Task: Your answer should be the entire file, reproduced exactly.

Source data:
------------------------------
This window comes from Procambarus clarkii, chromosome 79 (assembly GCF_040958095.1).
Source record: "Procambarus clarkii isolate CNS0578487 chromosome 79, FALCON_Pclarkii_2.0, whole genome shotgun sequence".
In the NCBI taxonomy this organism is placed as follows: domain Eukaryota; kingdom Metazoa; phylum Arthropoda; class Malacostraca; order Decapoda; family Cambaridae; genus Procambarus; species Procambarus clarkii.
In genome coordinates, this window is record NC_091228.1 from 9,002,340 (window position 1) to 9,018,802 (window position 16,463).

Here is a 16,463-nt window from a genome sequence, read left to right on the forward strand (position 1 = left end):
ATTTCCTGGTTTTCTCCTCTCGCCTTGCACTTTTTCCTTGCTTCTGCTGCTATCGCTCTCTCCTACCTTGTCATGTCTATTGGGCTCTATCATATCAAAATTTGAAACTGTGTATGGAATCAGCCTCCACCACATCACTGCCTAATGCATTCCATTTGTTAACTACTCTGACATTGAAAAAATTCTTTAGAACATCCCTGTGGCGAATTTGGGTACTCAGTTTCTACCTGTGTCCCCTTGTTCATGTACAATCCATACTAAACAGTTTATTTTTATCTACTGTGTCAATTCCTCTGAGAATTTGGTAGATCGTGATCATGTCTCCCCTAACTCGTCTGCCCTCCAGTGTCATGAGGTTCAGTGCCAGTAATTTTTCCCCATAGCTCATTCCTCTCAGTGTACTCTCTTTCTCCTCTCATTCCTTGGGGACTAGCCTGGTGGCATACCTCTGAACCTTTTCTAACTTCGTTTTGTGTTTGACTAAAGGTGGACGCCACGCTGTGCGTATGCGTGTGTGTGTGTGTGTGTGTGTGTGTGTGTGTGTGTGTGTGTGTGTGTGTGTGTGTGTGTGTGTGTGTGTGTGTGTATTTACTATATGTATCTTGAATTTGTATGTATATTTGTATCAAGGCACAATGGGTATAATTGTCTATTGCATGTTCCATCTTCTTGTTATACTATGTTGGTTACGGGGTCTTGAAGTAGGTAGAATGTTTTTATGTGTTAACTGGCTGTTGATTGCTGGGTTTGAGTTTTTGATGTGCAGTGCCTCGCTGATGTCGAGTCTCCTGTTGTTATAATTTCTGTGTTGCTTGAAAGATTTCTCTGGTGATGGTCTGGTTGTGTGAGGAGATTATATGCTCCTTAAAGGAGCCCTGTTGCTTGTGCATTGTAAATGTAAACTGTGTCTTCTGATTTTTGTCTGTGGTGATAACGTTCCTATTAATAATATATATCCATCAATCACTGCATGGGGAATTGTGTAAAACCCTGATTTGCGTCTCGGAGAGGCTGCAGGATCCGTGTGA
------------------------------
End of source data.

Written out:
This window comes from Procambarus clarkii, chromosome 79 (assembly GCF_040958095.1).
Source record: "Procambarus clarkii isolate CNS0578487 chromosome 79, FALCON_Pclarkii_2.0, whole genome shotgun sequence".
In the NCBI taxonomy this organism is placed as follows: domain Eukaryota; kingdom Metazoa; phylum Arthropoda; class Malacostraca; order Decapoda; family Cambaridae; genus Procambarus; species Procambarus clarkii.
In genome coordinates, this window is record NC_091228.1 from 9,002,340 (window position 1) to 9,018,802 (window position 16,463).

Here is a 16,463-nt window from a genome sequence, read left to right on the forward strand (position 1 = left end):
ATTTCCTGGTTTTCTCCTCTCGCCTTGCACTTTTTCCTTGCTTCTGCTGCTATCGCTCTCTCCTACCTTGTCATGTCTATTGGGCTCTATCATATCAAAATTTGAAACTGTGTATGGAATCAGCCTCCACCACATCACTGCCTAATGCATTCCATTTGTTAACTACTCTGACATTGAAAAAATTCTTTAGAACATCCCTGTGGCGAATTTGGGTACTCAGTTTCTACCTGTGTCCCCTTGTTCATGTACAATCCATACTAAACAGTTTATTTTTATCTACTGTGTCAATTCCTCTGAGAATTTGGTAGATCGTGATCATGTCTCCCCTAACTCGTCTGCCCTCCAGTGTCATGAGGTTCAGTGCCAGTAATTTTTCCCCATAGCTCATTCCTCTCAGTGTACTCTCTTTCTCCTCTCATTCCTTGGGGACTAGCCTGGTGGCATACCTCTGAACCTTTTCTAACTTCGTTTTGTGTTTGACTAAAGGTGGACGCCACGCTGTGCGTATGCGTGTGTGTGTGTGTGTGTGTGTGTGTGTGTGTGTGTGTGTGTGTGTGTGTGTGTGTGTGTGTGTGTGTGTGTGTGTATTTACTATATGTATCTTGAATTTGTATGTATATTTGTATCAAGGCACAATGGGTATAATTGTCTATTGCATGTTCCATCTTCTTGTTATACTATGTTGGTTACGGGGTCTTGAAGTAGGTAGAATGTTTTTATGTGTTAACTGGCTGTTGATTGCTGGGTTTGAGTTTTTGATGTGCAGTGCCTCGCTGATGTCGAGTCTCCTGTTGTTATAATTTCTGTGTTGCTTGAAAGATTTCTCTGGTGATGGTCTGGTTGTGTGAGGAGATTATATGCTCCTTAAAGGAGCCCTGTTGCTTGTGCATTGTAAATGTAAACTGTGTCTTCTGATTTTTGTCTGTGGTGATAACGTTCCTATTAATAATATATATCCATCAATCACTGCATGGGGAATTGTGTAAAACCCTGATTTGCGTCTCGGAGAGGCTGCAGGATCCGTGTGA